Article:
Meeting people in Japan can be a tricky thing. If it’s not by foot or way of a train station, then it’s obviously by car, and as a foreigner (an American at that), it’s not as simple as picking the local Family Mart and waiting it out. You’re on time at the exact place, no excuses. On a day like the one where we met Bensopra, our GPS took us down to a location in Kyoto that didn’t seem quite right. Outside a non-descript building were two cars that American car enthusiasts, including myself, have lusted over since 2009: the TRA Kyoto EF9 and S13. Left parked outside (yes, people can do this in Japan without worry of theft or vandalism), they’ve seen better days—they’re now stripped of all their prized parts, collecting dust and not much of any interest to most passersby except for a bunch of groupies like ourselves.
But we weren’t supposed to meet TRA Kyoto; we’re here for Bensopra.
Through Bensopra, we were told to meet with their overseas manager, Norihito Watanabe, at the Kyoto-based workshop manned by Kei Muira, the guy responsible for all the TRA Kyoto/Rocket Bunny body work you all love so dearly. Which had us thinking: is this the guy who designed the GT-R’s new face on Bensopra’s behalf? As it stands, Muira-san is responsible for many aero designs that the public and possibly many in the industry may not even know come as a result of his thought process. A quick peek into his outdoor spray booth showed what was a mold for the Bensopra front end piece (the whole thing flips up and goes forward, in case it isn’t clear). By this point, the meeting place didn’t really matter so much as the GT-R quickly took our attention away for its own selfish reasons.
This is third member of the popular GT-R trio that had people going mad at TAS. It’s the lesser evil of its siblings; the fastest being built by TRUST/GReddy with a top speed of 330km/h and the white version, a former Blitz car that was turned RWD, now a demi-god. Consider this the show piece, if you will. We come to discover that the Bensopra design isn’t a Muira concept, but one developed from Kazunori Ueta, the president of Bensopra. The inspiration came from one of Japan’s greatest natural disasters to occur in recent times: the great earthquake and tsunami of 2011. Ueta-san was glued to his television set, like many of us around the world, and couldn’t help but think: the Japanese are strong, and they’ll work hard to restore the affected areas. He wanted to help spread this message of strength to the world the best way he knew how: through cars. And what represents strength any more than the iconic GT-R? Ueta went to work right away to develop a car that would best represent his idea of the strength of Japan.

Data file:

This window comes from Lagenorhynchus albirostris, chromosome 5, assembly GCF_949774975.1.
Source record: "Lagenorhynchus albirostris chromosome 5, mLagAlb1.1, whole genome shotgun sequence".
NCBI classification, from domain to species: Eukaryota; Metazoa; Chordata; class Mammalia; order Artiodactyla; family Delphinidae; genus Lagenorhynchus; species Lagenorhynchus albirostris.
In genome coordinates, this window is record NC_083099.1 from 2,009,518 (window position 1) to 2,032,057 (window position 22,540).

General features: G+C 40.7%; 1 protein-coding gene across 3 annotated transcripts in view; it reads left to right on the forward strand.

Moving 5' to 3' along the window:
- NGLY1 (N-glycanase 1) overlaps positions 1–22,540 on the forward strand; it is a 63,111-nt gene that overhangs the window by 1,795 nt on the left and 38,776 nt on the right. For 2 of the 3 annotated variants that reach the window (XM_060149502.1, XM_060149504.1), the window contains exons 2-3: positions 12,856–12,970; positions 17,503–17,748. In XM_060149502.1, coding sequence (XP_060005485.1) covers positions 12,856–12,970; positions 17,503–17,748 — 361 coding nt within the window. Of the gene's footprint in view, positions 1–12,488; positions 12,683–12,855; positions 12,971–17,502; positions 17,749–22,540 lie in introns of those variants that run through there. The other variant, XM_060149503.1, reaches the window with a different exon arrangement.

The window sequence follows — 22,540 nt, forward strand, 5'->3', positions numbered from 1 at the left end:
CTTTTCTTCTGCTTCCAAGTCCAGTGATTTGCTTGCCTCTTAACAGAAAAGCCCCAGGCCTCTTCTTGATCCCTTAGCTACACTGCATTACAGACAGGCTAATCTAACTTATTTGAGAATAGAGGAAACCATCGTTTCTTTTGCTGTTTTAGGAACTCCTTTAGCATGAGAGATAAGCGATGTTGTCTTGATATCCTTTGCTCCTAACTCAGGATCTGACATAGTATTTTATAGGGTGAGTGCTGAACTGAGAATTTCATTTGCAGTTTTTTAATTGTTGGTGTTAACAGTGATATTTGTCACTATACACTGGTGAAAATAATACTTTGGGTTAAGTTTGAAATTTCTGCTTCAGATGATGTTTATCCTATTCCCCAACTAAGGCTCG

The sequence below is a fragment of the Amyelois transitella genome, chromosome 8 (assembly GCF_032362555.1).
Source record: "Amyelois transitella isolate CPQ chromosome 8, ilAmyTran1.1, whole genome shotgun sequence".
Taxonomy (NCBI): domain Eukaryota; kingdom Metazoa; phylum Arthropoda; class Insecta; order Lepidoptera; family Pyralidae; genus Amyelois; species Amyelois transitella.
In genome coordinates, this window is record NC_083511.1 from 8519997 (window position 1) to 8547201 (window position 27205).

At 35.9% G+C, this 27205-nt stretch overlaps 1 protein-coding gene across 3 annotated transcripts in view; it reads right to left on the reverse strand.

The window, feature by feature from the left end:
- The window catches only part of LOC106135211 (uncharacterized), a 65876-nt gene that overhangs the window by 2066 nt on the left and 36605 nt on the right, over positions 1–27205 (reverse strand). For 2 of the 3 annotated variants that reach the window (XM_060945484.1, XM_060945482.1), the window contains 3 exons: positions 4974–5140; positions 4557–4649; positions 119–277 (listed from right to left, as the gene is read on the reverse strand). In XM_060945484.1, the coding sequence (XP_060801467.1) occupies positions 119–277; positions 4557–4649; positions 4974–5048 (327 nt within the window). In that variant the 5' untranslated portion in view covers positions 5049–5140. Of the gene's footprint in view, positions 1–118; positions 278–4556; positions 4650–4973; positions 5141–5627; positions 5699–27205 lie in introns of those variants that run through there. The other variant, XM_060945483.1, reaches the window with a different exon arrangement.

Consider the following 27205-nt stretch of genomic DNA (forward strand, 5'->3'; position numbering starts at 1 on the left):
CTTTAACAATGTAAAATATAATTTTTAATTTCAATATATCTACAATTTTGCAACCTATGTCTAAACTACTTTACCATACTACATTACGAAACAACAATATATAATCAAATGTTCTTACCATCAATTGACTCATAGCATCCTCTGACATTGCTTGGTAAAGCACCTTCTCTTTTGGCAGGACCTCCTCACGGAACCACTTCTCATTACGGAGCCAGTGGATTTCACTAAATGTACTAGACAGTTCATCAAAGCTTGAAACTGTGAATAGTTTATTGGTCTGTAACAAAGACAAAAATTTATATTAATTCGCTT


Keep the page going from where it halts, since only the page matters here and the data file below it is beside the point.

There’s a lot of love and pride that goes into each Bensopra GT-R kit. Everything is made in Japan and each one is made to order, with a wait time of approximately 4 months. What you get is perfection, craftsmanship and a fit unlike any other. Think of it as being like a custom tailored suit; high in price, yet worth every penny. It was hard for Ueta-san during the initial design phases; usually, good looking aero doesn’t always translate to performance and vice versa—achieving the right balance of both, form and function, was what Ueta’s friends suggested he strive for. So he worked with GT race teams to make sure the kit was every bit aerodynamic as it was beautiful. Clearly he hit the sweet spot he was looking for; the TRUST/GReddy/Bensopra top speed run proves it.
On this particular build, the simplicity speaks for itself. The engine is stock but the car is street-tuned with Variant 3 KW coilovers, 20" Enkei GTC01s and Bride bucket seats. The Bensopra aero is in full effect, but the body has been re-sprayed with a custom gold color, and looks, in a word, stunning. One more thing to mention: anyone interested in giving their car the Bensopra treatment had better be prepared to spend some money. The total cost in parts for this project adds up to a modest $60,000USD—and that’s going basic with only fiberglass parts. The company offers carbon fiber versions of some pieces, including the front lip, side skirts, rear diffuser and rear wing; we don’t even want to know how much that adds on top. But, if you’re willing to play, it’s going to be money well-spent. The looks any Bensopra GT-R pulls should be enough to convince you otherwise…